Users who maintain accounts on social networking sites (51%).


Users who read blogs, watch videos, or visit social sites without joining (73%).


Those who don’t visit social sites (18%)

The percentages in these categories change depending on demographics, and have changed over time, but “one thing stays constant: creators are a small part of the landscape” (Simon, 2010, p. 8). Although we tend to think of creators when we think of Web 2.0, every level except inactives are participating in some way. Simon emphasizes that it is not necessary to make everyone a creator. Her participatory principles are focused on encouraging diverse forms of participation and lowering the bar to participation for as many people as possible.

Case Study: YouTube

Simon points to YouTube as a successful site where value comes from many levels of participation. On its face, YouTube appears to be about the creators of videos and the spectators of videos. In fact, YouTube encourages spectators to become critics and collectors—people who rate and comment, who make playlists of videos, and by their participation act as curators (or, in library terms, catalogers and reference librarians!) and improve the site for everyone. Even spectators participate since the number of views of a video affects its visibility and popularity—you participate just by watching.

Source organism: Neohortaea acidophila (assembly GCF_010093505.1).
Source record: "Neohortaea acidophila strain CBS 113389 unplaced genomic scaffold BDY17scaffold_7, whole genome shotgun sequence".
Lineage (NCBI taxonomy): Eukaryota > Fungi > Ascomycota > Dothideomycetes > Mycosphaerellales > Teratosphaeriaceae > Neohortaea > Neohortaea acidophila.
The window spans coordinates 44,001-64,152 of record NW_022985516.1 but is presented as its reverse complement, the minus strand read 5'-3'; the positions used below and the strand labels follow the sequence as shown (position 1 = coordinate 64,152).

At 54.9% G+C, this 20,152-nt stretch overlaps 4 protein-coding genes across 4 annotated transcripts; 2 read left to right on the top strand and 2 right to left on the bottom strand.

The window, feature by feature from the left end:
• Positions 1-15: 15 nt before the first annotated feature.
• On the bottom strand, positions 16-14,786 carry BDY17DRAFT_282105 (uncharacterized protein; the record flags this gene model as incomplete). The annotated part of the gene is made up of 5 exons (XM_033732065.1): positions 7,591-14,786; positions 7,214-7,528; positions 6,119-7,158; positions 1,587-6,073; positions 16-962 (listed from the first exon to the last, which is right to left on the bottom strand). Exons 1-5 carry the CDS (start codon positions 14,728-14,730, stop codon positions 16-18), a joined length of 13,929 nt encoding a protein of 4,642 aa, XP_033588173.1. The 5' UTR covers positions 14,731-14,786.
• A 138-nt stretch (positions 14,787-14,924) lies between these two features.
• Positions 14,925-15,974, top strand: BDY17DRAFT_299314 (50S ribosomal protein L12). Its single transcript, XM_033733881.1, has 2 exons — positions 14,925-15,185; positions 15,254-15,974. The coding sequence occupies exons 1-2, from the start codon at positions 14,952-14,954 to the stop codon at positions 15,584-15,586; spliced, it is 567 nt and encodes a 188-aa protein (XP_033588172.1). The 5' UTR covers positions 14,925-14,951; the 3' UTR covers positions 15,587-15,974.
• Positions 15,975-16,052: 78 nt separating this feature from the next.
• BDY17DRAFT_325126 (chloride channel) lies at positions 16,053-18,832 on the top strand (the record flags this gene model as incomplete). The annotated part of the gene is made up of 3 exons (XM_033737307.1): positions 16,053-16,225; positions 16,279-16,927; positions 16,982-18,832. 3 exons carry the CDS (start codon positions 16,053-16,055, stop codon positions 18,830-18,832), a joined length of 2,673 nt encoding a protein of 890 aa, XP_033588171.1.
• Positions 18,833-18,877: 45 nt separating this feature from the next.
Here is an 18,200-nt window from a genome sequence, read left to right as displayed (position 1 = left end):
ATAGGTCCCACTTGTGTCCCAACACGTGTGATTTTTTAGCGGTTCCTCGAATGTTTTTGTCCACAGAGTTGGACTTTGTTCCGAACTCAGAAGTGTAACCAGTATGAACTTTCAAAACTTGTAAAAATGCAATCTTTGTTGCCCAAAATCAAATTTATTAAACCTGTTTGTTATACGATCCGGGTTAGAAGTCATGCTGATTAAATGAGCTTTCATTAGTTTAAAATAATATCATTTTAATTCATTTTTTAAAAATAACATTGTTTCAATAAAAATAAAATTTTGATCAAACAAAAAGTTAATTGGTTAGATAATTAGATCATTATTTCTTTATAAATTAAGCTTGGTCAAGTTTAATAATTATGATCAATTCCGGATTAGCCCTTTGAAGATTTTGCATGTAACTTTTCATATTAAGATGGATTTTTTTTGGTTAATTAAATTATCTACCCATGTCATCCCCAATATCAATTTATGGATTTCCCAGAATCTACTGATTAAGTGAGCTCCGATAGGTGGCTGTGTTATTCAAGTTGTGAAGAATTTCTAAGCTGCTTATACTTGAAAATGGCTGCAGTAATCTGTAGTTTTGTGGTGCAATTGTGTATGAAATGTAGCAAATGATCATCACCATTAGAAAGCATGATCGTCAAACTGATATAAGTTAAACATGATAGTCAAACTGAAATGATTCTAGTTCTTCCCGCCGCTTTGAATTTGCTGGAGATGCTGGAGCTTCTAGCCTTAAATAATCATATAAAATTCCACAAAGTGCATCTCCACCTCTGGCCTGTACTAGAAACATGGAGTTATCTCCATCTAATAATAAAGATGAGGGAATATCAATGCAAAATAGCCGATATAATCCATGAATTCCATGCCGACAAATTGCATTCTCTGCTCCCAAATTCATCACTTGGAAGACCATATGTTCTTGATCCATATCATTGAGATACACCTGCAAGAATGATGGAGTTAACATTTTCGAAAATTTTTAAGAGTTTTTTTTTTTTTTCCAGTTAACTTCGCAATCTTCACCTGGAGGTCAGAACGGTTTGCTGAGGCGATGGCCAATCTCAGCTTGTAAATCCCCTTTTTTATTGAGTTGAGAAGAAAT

The Forrest Research user profiles suggest that only a small percentage of people will respond to completely wide open opportunities to participate. To “convert” spectators and joiners to collectors, critics, and creators, institutions need to use “scaffolding”—structure around the opportunity that invites the user in and provides implicit and explicit information about participate. “The best participatory experiences are not wide open. They are scaffolded to help people feel comfortable engaging in the activity” (Simon, 2010, p.12).